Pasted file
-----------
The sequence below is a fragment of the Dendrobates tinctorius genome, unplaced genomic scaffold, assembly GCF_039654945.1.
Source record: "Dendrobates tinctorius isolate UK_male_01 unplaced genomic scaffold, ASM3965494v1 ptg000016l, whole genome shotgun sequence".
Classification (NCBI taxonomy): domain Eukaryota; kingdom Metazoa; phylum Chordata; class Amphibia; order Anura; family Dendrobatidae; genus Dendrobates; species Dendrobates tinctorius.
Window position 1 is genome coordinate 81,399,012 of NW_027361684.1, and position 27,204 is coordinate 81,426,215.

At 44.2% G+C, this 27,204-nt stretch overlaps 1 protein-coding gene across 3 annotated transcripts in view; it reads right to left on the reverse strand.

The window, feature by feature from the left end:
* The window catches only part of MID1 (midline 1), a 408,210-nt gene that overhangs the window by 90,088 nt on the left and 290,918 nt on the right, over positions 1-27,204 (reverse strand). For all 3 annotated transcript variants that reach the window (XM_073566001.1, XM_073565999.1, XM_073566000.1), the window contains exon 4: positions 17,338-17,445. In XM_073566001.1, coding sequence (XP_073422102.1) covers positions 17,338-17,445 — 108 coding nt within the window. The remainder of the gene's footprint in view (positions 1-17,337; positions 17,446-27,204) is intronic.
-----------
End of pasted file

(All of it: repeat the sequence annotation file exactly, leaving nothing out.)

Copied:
The sequence below is a fragment of the Dendrobates tinctorius genome, unplaced genomic scaffold, assembly GCF_039654945.1.
Source record: "Dendrobates tinctorius isolate UK_male_01 unplaced genomic scaffold, ASM3965494v1 ptg000016l, whole genome shotgun sequence".
Classification (NCBI taxonomy): domain Eukaryota; kingdom Metazoa; phylum Chordata; class Amphibia; order Anura; family Dendrobatidae; genus Dendrobates; species Dendrobates tinctorius.
Window position 1 is genome coordinate 81,399,012 of NW_027361684.1, and position 27,204 is coordinate 81,426,215.

At 44.2% G+C, this 27,204-nt stretch overlaps 1 protein-coding gene across 3 annotated transcripts in view; it reads right to left on the reverse strand.

The window, feature by feature from the left end:
* The window catches only part of MID1 (midline 1), a 408,210-nt gene that overhangs the window by 90,088 nt on the left and 290,918 nt on the right, over positions 1-27,204 (reverse strand). For all 3 annotated transcript variants that reach the window (XM_073566001.1, XM_073565999.1, XM_073566000.1), the window contains exon 4: positions 17,338-17,445. In XM_073566001.1, coding sequence (XP_073422102.1) covers positions 17,338-17,445 — 108 coding nt within the window. The remainder of the gene's footprint in view (positions 1-17,337; positions 17,446-27,204) is intronic.